COMING CLEAN: Go-To Workouts: Sprinting Drills

I’m over at Unedited today, talking about sprinting drills to improve long-distance running. You can read my post here. One awesome bit of info I wanted to share with regular readers of Coming Clean: If you run (or don’t), add some sprinting drills to your workout. (I was going to write, “consider adding sprinting drills,”… Read more »

I’m over at Unedited today, talking about sprinting drills to improve long-distance running. You can read my post here.

One awesome bit of info I wanted to share with regular readers of Coming Clean: If you run (or don’t), add some sprinting drills to your workout. (I was going to write, “consider adding sprinting drills,” but after you read more about sprinting, I’m betting you’ll be lacing on your running shoes and heading out the door to try it.)

Professor Jens Bangsbo, of the University of Copenhagen, led a study in which one group ran in 30-, 20- and 10-second runs in three to four 5-minute intervals for seven weeks. They not only cut their overall time by 21 to 48 seconds, they also lowered their systolic blood pressure and cholesterol.

Shorter Workouts, Big Results

Wow! Their workouts were shorter, yet their health still improved. For those of us who feel time-crunched, that’s great news.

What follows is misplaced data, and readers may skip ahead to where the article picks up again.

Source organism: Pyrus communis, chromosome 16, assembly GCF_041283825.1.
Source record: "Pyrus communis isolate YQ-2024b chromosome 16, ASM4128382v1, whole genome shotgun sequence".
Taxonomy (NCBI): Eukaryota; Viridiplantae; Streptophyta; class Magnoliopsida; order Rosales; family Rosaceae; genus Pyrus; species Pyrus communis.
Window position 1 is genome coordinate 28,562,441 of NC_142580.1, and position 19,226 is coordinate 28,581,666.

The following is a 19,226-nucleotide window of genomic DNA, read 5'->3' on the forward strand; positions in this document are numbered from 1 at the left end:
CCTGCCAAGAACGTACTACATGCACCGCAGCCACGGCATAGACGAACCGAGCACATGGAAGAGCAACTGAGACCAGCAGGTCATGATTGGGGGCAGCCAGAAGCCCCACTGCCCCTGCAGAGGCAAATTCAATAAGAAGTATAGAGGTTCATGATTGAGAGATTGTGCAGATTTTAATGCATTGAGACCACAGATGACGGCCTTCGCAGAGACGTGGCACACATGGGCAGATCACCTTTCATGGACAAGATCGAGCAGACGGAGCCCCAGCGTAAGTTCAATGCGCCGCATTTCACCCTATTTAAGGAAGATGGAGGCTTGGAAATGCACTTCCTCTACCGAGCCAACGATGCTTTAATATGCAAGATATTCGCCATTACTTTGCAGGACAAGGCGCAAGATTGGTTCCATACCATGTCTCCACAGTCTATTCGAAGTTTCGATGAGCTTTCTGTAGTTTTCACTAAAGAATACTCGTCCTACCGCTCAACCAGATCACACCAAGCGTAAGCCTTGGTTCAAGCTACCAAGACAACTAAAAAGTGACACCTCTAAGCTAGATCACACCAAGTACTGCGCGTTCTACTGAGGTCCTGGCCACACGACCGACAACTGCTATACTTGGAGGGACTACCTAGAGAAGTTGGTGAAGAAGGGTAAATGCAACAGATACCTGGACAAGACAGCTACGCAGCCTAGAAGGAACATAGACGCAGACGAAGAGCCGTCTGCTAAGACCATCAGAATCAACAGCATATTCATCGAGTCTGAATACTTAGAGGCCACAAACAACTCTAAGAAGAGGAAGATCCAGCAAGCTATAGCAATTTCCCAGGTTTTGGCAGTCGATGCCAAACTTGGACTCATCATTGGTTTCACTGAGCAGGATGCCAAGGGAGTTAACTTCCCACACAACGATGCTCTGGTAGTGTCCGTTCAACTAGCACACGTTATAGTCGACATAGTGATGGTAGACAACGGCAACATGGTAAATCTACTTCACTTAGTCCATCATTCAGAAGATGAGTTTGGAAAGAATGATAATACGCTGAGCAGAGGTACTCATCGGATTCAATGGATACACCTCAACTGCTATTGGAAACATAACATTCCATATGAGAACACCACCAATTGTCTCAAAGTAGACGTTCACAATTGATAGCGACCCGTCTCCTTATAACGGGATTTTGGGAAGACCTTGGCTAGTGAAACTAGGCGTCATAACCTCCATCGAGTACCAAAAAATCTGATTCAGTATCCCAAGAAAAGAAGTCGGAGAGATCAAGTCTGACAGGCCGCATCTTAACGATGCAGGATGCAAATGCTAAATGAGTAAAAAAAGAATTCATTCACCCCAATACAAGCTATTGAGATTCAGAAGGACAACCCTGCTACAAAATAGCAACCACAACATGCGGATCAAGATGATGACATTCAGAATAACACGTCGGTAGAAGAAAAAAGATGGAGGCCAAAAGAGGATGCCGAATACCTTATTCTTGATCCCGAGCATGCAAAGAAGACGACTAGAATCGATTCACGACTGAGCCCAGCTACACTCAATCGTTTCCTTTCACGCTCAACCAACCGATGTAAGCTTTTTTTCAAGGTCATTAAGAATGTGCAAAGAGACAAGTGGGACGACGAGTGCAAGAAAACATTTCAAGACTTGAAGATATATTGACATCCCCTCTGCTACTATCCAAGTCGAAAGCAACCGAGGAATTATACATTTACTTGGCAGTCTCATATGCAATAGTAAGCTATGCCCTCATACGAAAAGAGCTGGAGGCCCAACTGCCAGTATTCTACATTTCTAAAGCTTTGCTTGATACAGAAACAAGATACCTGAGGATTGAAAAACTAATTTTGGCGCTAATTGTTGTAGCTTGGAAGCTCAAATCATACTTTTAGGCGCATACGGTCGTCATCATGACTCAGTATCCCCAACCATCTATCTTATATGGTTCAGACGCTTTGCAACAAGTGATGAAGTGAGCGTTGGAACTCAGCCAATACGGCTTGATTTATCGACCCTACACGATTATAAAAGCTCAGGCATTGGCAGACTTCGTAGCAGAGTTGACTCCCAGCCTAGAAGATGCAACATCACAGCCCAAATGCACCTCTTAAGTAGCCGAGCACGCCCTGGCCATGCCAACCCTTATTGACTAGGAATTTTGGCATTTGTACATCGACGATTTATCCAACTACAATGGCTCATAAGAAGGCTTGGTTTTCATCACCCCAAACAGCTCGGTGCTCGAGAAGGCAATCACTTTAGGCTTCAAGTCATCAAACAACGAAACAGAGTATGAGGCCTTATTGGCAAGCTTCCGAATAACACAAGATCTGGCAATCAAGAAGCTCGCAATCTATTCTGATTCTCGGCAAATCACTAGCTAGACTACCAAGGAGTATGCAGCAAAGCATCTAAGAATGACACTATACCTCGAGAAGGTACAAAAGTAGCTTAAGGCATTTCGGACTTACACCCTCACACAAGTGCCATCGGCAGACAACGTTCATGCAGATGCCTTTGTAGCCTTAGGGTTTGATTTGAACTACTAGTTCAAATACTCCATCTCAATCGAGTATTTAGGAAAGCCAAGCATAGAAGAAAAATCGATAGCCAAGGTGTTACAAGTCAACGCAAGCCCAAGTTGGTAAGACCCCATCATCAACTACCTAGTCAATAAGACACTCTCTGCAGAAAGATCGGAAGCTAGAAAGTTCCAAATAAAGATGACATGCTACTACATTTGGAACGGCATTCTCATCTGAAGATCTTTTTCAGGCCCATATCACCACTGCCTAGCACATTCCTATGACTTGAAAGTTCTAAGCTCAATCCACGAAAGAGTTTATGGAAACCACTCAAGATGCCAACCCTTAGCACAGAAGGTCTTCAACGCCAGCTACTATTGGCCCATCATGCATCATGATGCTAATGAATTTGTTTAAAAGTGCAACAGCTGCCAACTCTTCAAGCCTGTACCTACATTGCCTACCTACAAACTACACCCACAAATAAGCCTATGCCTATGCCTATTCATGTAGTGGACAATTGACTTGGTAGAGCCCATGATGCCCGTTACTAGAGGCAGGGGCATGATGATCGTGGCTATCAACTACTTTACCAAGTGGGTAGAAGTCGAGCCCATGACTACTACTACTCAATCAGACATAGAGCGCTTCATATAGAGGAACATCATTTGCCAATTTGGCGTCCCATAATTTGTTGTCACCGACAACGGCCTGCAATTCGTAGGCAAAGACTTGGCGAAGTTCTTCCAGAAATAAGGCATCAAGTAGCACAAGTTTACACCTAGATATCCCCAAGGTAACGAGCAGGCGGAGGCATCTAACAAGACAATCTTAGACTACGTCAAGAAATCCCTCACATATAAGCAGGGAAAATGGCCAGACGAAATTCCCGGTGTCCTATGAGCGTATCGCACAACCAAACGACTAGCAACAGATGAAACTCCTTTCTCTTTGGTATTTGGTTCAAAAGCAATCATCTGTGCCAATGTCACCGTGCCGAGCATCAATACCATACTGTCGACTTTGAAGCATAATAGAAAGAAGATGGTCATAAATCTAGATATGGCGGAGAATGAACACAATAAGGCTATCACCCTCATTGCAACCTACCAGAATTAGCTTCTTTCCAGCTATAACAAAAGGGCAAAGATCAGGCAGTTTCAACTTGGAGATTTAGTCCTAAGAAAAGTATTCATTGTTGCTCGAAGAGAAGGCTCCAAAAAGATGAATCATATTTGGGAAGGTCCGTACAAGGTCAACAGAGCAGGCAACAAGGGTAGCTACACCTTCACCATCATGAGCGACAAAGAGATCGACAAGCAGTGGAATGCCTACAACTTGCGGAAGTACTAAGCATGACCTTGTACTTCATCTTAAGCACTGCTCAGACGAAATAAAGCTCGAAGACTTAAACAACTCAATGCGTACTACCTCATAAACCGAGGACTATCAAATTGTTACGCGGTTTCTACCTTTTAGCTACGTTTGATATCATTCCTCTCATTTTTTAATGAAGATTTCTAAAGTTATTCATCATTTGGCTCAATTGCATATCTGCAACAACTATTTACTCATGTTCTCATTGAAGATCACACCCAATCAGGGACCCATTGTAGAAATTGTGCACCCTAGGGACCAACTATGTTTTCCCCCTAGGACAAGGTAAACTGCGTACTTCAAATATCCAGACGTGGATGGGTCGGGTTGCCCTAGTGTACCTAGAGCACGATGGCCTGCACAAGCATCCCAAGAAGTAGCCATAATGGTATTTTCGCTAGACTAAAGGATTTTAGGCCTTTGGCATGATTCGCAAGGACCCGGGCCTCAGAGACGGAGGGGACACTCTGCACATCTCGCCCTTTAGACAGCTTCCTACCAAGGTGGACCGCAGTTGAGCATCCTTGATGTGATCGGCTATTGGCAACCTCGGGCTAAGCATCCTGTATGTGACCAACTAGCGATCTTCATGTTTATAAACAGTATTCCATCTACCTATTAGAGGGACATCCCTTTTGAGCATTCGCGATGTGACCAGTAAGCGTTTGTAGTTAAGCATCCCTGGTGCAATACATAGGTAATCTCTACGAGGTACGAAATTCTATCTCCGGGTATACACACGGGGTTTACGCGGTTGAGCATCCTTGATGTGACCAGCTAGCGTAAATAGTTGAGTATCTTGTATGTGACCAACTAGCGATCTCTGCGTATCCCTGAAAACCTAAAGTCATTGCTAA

And if you’re working on weight loss, even better: Sprinting forces your body to burn fat for 48 hours after your workout concludes. “Jogging is like lighting a small match. It’ll burn some fuel while it’s lit,” says Mike Young, PhD, CSCS, an elite USA Track & Field Level 3 coach and director of sports performance at Athletic Lab in Cary, N.C. “Sprinting, on the other hand, is like setting a bonfire that will continue to burn all night long.”

Since we’ve had more daylight in the evening, I’ve been taking our dog Chloe on walks after my Boot Camp class concludes. (Yes, I just finished an intense workout, but my endorphins are on high and the walk helps me cool down.) I’ll throw in a few sprints when we make it to the park or down the alley (I skip the city sidewalks to avoid cracks/unevenness/neighbors tending to their lawns). She loves to pick up the pace, and while she’s helping me speed up, she almost runs too fast. If you’ve heard a woman hollering, “Whoa! Slow down, Chloe!” in your neighborhood, I apologize for the disturbance.

Are you a runner who’s seen improvements from sprinting? Let me know!

Need a sprinting workout? How about three? Find them here.

Note: “Sprinting” works for other activities, too. I’ve been attending Life Time Studio Cycling once a week and we’ll do these drills on the indoor bikes. One of my coworkers says these cycling drills have also helped her improve her mile time.

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